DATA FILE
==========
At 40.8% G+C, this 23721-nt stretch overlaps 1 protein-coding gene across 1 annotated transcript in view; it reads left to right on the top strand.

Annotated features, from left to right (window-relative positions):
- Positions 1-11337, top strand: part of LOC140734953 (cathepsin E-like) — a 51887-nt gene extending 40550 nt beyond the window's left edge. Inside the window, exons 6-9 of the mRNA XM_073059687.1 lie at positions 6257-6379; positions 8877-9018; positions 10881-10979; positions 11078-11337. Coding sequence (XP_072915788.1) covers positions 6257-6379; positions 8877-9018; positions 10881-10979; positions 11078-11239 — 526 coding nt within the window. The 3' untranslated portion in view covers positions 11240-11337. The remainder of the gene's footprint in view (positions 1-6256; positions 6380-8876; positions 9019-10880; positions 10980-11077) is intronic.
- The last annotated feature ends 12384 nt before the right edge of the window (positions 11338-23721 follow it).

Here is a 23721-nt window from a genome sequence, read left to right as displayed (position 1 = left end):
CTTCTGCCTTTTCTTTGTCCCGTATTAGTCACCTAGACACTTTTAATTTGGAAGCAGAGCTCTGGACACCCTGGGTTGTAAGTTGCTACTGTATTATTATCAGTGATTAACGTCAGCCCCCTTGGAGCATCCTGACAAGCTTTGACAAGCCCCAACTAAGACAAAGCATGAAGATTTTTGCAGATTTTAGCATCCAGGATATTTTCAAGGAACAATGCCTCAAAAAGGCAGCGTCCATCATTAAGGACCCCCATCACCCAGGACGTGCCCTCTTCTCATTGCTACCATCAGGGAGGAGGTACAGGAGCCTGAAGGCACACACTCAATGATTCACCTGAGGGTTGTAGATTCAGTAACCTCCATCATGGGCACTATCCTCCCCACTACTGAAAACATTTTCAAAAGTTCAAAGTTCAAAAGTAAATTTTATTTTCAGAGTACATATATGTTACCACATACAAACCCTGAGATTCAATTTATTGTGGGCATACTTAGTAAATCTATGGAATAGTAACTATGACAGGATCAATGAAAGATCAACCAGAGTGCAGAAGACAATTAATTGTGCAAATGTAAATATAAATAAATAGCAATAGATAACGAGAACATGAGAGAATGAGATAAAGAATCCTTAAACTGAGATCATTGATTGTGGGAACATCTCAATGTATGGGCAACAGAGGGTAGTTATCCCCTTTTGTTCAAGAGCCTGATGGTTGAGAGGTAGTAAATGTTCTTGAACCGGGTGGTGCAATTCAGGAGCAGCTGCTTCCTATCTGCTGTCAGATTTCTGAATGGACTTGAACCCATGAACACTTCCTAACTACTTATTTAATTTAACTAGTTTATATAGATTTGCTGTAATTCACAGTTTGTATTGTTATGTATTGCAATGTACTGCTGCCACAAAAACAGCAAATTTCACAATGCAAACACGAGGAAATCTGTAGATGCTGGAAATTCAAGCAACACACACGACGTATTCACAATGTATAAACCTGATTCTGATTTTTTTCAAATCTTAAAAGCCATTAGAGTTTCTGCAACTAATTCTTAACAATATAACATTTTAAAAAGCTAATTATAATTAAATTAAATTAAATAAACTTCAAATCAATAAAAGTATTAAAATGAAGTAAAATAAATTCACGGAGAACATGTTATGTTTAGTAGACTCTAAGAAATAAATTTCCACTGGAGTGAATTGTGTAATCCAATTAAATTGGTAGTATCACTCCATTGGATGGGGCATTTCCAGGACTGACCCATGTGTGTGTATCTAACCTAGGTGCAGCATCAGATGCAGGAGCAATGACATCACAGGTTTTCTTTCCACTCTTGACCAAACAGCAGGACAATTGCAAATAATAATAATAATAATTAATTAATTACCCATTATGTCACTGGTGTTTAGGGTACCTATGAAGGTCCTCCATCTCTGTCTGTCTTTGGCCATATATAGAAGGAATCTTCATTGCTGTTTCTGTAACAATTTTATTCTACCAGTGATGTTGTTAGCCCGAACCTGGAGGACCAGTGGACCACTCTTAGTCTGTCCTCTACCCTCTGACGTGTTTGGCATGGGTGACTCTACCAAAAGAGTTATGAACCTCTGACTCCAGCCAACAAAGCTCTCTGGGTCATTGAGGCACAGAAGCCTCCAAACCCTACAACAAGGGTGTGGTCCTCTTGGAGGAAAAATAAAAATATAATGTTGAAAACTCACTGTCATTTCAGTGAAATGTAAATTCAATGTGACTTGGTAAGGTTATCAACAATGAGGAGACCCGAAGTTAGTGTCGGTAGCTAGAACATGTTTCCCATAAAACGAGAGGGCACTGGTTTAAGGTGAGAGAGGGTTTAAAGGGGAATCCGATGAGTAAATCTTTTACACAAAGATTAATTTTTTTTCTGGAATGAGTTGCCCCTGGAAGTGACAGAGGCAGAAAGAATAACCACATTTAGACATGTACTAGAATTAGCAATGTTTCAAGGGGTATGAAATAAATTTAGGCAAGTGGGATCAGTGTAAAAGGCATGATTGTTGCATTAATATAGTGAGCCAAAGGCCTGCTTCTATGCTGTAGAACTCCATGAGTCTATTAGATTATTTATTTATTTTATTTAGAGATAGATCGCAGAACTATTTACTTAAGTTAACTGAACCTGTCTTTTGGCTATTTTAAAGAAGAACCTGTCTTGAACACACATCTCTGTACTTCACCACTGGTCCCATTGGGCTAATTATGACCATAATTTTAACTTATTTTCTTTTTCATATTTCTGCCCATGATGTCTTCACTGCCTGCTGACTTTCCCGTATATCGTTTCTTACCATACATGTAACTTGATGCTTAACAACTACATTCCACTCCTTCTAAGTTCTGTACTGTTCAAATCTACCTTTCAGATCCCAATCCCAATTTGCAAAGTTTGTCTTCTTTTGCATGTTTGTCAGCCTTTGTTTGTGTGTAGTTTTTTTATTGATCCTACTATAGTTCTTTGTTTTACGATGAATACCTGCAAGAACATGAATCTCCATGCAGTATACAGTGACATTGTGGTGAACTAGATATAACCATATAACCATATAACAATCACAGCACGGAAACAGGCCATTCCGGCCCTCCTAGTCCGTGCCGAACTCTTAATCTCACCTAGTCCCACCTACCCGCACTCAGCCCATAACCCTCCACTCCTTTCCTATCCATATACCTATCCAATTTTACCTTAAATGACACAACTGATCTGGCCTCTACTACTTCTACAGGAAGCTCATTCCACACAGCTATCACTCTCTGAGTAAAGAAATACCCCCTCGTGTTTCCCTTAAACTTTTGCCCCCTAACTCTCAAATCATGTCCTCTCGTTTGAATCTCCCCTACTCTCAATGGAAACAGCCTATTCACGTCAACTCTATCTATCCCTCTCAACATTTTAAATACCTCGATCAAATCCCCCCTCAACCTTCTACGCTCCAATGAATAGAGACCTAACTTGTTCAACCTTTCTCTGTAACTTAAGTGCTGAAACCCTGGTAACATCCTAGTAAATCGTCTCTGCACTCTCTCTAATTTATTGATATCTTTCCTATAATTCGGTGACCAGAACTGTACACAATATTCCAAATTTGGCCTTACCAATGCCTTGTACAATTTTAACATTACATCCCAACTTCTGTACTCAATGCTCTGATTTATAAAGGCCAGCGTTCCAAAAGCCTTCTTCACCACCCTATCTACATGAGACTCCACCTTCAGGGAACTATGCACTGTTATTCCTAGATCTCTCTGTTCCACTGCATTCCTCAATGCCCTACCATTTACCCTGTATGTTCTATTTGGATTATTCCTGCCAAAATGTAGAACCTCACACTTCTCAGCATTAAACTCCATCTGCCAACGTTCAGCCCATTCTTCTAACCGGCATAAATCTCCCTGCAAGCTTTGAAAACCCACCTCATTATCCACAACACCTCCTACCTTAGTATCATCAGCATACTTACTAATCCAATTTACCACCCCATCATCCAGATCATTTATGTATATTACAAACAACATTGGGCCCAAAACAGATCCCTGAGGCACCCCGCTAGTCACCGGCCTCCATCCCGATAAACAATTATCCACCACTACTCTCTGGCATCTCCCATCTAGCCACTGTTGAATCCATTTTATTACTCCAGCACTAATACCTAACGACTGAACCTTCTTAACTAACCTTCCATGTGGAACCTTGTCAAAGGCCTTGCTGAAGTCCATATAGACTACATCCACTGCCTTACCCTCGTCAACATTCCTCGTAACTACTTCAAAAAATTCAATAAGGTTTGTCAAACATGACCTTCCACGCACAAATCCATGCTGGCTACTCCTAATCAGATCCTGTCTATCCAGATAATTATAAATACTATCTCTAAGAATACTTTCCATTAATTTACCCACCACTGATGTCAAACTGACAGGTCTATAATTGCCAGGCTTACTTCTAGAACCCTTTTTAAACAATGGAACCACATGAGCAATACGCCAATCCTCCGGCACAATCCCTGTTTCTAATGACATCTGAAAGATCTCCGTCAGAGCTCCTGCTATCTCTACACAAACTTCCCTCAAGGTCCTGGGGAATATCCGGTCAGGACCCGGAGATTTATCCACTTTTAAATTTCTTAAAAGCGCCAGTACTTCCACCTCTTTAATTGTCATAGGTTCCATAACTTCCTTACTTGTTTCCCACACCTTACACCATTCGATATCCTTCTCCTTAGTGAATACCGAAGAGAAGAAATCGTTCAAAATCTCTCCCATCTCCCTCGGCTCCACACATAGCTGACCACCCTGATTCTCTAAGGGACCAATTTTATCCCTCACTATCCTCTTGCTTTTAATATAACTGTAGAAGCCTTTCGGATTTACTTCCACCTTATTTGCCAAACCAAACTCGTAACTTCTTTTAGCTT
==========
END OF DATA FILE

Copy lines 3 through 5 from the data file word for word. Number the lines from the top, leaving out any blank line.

- Positions 1-11337, top strand: part of LOC140734953 (cathepsin E-like) — a 51887-nt gene extending 40550 nt beyond the window's left edge. Inside the window, exons 6-9 of the mRNA XM_073059687.1 lie at positions 6257-6379; positions 8877-9018; positions 10881-10979; positions 11078-11337. Coding sequence (XP_072915788.1) covers positions 6257-6379; positions 8877-9018; positions 10881-10979; positions 11078-11239 — 526 coding nt within the window. The 3' untranslated portion in view covers positions 11240-11337. The remainder of the gene's footprint in view (positions 1-6256; positions 6380-8876; positions 9019-10880; positions 10980-11077) is intronic.
- The last annotated feature ends 12384 nt before the right edge of the window (positions 11338-23721 follow it).

Here is a 23721-nt window from a genome sequence, read left to right as displayed (position 1 = left end):